SAVANNAH Georgia — Today in Savannah the “Sabbath-like appearance” is one of lush greenery, paved streets and clean walkways rather than the dirt streets, squares and walkways in 1886. This is in summer, spring, fall and winter.
Easter Sunday falls on April 5, 2015.
Today the bulk of international shipping in the Port of Savannah passes along the mighty Savannah River, arriving by way of Interstate highways — I95 and I16 — rather than through downtown Savannah streets in the historic district. However, during the late 19th Century summer was the season of naval stores, reports The Industries of Savannah in 1886.
In the birdeye photo of Savannah today (above), we see a sampling of the vast number of steeples — courthouse, churches and synagogue. These few steeples give us a hint of the compromising, competitive price Savannahians paid to be the only seaport in America to receive and ship naval stores — lumber, rosin, and turpentine (related to ship building/repair) and railroad ties — beginning in 1880.
In 1886 … “The streets of Savannah have no longer a Sabbath-like appearance during the summer months, but are lively with numerous teams….” — The Industries of Savannah in 1886.
The name “Factors Walk” on the riverfront in Savannah, Georgia, commemorates an area on the Savannah River harbor where thousands of barrels of [naval store] produce were collected for transshipment. Between 1880 and 1920, Savannah was the [first American port and remained the] largest port for naval stores products and continued to set the world price of naval stores until 1950. — Source: Wikipedia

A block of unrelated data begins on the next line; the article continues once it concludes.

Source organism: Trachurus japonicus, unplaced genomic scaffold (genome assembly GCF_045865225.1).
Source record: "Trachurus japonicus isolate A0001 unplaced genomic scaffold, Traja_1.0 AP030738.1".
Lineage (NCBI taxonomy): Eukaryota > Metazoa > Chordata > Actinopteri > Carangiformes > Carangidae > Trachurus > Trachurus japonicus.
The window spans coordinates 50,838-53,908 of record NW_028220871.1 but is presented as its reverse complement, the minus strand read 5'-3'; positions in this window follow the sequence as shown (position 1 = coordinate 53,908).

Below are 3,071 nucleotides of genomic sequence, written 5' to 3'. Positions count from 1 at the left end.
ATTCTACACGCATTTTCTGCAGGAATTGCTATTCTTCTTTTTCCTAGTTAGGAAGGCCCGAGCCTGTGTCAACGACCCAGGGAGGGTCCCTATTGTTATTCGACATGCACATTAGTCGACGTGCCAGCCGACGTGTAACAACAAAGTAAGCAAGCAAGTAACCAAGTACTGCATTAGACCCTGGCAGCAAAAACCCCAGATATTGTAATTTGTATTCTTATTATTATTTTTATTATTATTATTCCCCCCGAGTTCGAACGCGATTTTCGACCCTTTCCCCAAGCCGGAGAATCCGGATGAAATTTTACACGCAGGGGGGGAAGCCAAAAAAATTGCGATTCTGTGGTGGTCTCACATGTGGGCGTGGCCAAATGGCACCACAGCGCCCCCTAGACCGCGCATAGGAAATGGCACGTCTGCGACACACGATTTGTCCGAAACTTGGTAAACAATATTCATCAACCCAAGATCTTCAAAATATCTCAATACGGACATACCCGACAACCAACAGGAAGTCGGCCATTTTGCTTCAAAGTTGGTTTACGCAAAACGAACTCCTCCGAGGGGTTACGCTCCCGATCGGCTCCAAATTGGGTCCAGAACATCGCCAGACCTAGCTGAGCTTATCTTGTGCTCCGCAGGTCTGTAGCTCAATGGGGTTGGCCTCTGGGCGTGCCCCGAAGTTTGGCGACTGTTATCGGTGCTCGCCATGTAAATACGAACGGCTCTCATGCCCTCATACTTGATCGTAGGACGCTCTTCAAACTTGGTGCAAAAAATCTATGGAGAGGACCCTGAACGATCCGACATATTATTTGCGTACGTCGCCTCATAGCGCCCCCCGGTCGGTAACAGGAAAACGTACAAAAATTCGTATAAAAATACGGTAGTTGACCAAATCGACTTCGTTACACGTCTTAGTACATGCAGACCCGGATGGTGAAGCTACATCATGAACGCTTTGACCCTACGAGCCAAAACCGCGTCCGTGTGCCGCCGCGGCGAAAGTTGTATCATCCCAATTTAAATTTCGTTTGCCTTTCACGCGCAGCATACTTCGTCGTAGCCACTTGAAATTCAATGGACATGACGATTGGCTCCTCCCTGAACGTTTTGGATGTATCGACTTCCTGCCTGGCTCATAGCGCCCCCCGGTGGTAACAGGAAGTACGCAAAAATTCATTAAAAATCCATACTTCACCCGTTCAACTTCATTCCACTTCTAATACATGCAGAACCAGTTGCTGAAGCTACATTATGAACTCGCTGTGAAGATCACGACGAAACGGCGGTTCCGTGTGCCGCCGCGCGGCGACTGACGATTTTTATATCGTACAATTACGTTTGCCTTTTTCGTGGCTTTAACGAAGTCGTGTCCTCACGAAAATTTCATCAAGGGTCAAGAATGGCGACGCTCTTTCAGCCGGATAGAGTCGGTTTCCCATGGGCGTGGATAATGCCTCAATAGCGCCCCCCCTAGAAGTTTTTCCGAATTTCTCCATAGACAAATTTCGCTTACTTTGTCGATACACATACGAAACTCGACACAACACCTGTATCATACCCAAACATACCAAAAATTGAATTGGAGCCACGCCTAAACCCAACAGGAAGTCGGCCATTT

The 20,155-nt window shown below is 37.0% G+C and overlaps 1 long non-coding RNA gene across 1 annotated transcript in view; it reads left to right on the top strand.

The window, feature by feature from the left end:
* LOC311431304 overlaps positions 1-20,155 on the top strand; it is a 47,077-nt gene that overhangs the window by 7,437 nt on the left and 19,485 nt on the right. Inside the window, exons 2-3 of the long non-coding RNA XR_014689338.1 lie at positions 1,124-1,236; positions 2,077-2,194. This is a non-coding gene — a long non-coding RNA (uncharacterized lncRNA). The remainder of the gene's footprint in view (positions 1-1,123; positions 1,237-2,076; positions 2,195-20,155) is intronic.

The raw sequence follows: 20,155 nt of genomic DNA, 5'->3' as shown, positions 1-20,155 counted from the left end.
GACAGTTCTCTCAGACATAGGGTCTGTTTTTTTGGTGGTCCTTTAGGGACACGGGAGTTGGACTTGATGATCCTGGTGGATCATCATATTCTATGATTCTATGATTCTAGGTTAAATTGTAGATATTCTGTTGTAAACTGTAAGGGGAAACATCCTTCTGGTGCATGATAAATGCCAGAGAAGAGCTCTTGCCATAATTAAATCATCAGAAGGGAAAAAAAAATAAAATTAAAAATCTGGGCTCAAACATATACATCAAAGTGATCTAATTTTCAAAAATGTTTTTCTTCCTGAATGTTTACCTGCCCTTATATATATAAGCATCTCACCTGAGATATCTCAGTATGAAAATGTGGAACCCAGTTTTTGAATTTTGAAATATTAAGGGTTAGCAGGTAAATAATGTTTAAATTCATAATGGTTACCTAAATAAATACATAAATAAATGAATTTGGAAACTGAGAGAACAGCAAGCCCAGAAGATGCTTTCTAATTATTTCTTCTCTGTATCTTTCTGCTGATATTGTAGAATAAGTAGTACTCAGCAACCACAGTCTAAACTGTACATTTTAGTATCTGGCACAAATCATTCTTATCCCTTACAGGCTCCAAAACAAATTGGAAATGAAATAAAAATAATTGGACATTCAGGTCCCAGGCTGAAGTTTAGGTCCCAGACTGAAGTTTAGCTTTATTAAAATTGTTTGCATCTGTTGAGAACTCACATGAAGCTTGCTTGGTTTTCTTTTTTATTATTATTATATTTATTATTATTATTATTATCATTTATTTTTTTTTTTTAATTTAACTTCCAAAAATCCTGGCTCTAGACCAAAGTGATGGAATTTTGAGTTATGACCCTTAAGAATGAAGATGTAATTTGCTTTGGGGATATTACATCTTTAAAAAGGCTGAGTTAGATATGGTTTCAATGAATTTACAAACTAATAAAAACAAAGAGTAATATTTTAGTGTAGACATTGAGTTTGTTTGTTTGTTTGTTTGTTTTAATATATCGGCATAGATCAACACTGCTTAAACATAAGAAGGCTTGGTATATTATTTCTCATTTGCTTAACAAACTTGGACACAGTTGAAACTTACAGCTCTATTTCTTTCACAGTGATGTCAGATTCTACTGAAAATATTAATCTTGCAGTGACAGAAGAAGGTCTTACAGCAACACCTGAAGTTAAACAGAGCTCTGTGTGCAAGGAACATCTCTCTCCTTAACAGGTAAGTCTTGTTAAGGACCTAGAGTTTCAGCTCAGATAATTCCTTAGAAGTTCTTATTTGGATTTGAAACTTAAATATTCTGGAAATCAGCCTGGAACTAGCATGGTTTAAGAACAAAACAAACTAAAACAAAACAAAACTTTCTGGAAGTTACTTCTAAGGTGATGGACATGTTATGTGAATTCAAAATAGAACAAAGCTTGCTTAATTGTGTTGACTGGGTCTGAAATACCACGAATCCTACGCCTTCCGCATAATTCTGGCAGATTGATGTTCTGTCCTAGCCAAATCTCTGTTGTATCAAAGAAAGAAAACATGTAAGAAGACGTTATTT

TOUR OF HISTORIC HOUSES OF WORSHIP
Many years ago, a local group (unknown to our inn now) provided historical background for a self-paced Tour of Historic Houses of Worship. Armstrong-Atlantic State University hosts that information online.
Second African Baptist Church is on Greene Square in the historic district, the city square near Green Palm Inn.
The posted tour (link above) is not all conclusive. When we give the tour guide information more than a casual glance, we see that several prominent historic churches downtown are not listed, among them Christ Church on Johnson Square, St. John’s Episcopal Church on Madison Square, and Wesley Monumental Church on Calhoun Square.
In the now world famous City Plan of Savannah, Trust Lots were reserved for churches, the courthouse on Wright Square, and later a jail on Oglethorpe Square. The sites of the Public Oven and House for Strangers were on Johnson Square.
SAVANNAH’S SABBATH-LIKE APPEARANCE TODAY
Whether on a Sabbath in Savannah or any day during your stroll along northbound and southbound streets — Bull Street, Abercorn Street, Habersham Street, Barnard Street — look for the many historic Savannah houses of worship. When walking the steeples point the way. They are most often situated on the east and west Trust Lots, anticipated in the City Plan of Savannah 1734.
Today the walkways and streets are paved and clean. The squares are manicured beautifully.
When church bells toll, we invite you to momentarily imagine the years of the Savannah Naval Stores to envision teams of horses trotting through dirt streets. Boats maneuvering through the Ogeechee Canal and coastal waterways. Rail trains steamed the same rails that The River Street Streetcar runs along today. The destination? The wharfs along Savannah’s River Street, today’s bustling River Street storefronts.
What a transformation! Green Palm Inn appreciates the “Sabbath-like appearance” that we see in Savannah now, everyday. We thank the City of Savannah for keeping our beloved city a showplace.